Standard Guide for High Demand Hip Simulator Wear Testing of Hard-on-hard Articulations
|Publication Date:||15 March 2015|
The objective of this guide is to advise researchers on the possible high demand wear test features that should be included in evaluation of hard on hard articulations. This guide makes suggestions of what high demand test features may need to be added to an overall high demand wear test regime. Device articulating components manufactured from other metallic alloys, ceramics or with coated or elementally modified surfaces could possibly be evaluated with this guide. However such materials may include risks and failure mechanisms which are not adressed in this guide.
Hard-on-hard hip bearing systems include metal-onmetal, ceramic-on-ceramic, ceramic-on-metal, or any other bearing systems where both the head and cup components have high surface hardness. An argument has been made that the hard-on-hard THR articulation may be better for younger more active patients. These younger patients may be more physically fit and expect to be able to perform more energetic activities. Consequently, new designs of hard-on-hard THR articulations may have some implantations subjected to more demanding and longer wear performance requirements.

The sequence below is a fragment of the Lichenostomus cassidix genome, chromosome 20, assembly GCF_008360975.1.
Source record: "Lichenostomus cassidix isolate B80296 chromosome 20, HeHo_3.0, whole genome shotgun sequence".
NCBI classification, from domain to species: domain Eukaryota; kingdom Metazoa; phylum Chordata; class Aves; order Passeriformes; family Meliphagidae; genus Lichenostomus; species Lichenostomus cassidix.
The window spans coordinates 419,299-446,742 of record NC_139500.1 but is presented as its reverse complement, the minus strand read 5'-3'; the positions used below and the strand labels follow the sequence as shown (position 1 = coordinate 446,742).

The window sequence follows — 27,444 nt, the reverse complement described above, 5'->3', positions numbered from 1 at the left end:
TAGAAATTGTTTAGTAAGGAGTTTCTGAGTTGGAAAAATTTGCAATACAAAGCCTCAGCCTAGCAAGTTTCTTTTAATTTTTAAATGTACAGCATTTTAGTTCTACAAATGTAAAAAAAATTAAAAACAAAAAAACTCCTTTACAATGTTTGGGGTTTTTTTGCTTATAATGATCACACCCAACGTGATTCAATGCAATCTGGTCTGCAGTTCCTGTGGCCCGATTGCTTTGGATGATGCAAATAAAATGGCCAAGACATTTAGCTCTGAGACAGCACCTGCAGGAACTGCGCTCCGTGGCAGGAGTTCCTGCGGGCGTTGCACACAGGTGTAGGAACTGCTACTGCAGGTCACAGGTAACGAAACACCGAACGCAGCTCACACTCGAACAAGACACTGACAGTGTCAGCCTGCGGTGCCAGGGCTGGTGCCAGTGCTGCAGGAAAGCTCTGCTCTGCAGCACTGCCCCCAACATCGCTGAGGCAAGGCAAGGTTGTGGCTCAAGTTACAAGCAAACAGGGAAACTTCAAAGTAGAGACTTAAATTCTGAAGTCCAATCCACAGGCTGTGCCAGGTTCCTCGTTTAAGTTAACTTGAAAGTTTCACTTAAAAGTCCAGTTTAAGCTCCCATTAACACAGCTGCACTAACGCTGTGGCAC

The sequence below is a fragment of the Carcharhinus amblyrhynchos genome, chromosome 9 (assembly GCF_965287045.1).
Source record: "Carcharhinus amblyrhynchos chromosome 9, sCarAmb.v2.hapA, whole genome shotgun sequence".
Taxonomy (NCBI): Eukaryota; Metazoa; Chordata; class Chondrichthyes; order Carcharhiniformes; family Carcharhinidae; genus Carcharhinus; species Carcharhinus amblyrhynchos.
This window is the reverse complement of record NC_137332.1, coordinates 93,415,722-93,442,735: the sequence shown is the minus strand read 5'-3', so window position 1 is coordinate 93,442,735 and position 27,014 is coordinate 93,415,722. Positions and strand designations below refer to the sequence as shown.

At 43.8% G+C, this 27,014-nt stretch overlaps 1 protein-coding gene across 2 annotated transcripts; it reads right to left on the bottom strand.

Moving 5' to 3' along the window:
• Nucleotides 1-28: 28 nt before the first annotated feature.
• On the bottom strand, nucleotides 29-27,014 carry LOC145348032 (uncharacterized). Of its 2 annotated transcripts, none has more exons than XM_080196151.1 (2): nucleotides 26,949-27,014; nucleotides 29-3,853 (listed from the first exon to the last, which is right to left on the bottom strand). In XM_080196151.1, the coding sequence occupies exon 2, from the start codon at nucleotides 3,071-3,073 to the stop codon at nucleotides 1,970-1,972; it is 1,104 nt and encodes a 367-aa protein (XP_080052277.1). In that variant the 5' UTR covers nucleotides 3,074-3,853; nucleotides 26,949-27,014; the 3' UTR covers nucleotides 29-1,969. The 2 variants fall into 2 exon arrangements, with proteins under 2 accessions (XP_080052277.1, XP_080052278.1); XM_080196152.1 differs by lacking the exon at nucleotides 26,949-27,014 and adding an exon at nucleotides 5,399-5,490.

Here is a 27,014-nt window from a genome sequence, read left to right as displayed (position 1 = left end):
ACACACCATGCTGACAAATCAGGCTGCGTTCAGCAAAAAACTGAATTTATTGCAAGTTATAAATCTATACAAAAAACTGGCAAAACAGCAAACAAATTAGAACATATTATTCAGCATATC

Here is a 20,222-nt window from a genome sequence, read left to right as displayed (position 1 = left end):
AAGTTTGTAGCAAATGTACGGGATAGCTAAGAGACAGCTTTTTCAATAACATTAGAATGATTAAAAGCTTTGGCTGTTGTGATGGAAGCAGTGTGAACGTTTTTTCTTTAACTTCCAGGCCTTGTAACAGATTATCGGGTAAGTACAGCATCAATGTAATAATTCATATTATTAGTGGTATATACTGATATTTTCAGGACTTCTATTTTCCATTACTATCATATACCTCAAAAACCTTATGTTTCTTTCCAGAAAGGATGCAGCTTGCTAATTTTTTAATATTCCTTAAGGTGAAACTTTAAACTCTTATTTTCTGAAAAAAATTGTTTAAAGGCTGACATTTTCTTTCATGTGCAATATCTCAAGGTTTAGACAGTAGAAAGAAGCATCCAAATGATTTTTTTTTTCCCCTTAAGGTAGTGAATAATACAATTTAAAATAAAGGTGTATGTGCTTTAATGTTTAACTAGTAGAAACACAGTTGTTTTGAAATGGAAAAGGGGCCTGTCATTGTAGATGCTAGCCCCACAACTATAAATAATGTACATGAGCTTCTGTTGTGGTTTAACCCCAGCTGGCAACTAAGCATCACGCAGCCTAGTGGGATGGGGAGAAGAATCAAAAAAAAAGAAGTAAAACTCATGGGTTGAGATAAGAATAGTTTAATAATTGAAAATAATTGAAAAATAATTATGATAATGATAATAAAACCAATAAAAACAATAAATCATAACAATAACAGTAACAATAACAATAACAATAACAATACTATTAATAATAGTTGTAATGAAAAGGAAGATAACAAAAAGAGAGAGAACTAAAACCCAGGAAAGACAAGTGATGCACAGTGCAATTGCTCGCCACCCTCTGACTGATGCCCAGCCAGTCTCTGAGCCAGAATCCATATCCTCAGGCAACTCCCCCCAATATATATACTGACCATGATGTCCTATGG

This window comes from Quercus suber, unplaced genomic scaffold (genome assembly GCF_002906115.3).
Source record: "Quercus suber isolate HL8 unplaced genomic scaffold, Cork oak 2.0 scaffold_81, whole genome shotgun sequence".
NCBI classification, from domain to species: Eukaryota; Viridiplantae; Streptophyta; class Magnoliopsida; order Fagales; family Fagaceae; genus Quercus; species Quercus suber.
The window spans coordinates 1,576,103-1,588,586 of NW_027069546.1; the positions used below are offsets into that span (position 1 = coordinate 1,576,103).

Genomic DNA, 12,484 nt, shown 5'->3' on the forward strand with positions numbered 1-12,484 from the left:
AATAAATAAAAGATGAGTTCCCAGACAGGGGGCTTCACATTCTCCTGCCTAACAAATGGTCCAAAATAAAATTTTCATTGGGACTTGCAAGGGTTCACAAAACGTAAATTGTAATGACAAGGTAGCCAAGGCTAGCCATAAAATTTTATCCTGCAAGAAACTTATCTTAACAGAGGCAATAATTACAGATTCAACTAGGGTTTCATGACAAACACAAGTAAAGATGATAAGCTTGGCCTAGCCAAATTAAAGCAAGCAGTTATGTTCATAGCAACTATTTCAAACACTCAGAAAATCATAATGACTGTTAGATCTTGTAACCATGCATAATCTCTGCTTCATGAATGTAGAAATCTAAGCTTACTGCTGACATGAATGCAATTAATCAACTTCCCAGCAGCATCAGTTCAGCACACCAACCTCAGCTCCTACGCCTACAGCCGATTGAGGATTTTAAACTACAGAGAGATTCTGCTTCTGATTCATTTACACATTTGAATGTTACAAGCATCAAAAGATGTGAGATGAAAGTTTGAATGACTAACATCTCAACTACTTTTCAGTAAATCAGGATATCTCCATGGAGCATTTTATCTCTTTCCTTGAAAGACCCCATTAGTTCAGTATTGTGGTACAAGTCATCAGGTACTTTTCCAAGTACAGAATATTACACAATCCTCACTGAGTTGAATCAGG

Total Hip Replacement (THR) with metal-on-metal articulations have been used clinically for more than 50 years (1, 2).2 Early designs had mixed clinical results. Eventually they were eclipsed by THR systems using metal on polyethylene articulations. In the 1990s the metal-on-metal articulation again became popular with more modern designs (3), including surface replacement.
In the 1970s the first ceramic-on-ceramic THR articulations were used. In general, the early results were not satisfactory (4, 5). Improvement in alumina, and new designs in the 1990s improved the results for ceramic-on-ceramic articulations (6).
The values stated in SI units are to be regarded as the standard.
This standard does not purport to address all of the safety concerns, if any, associated with its use. It is the responsibility of the user of this standard to establish appropriate safety and health practices and determine the applicability of regulatory limitations prior to use.
2 The boldface numbers in parentheses refer to the list of references at the end of this standard.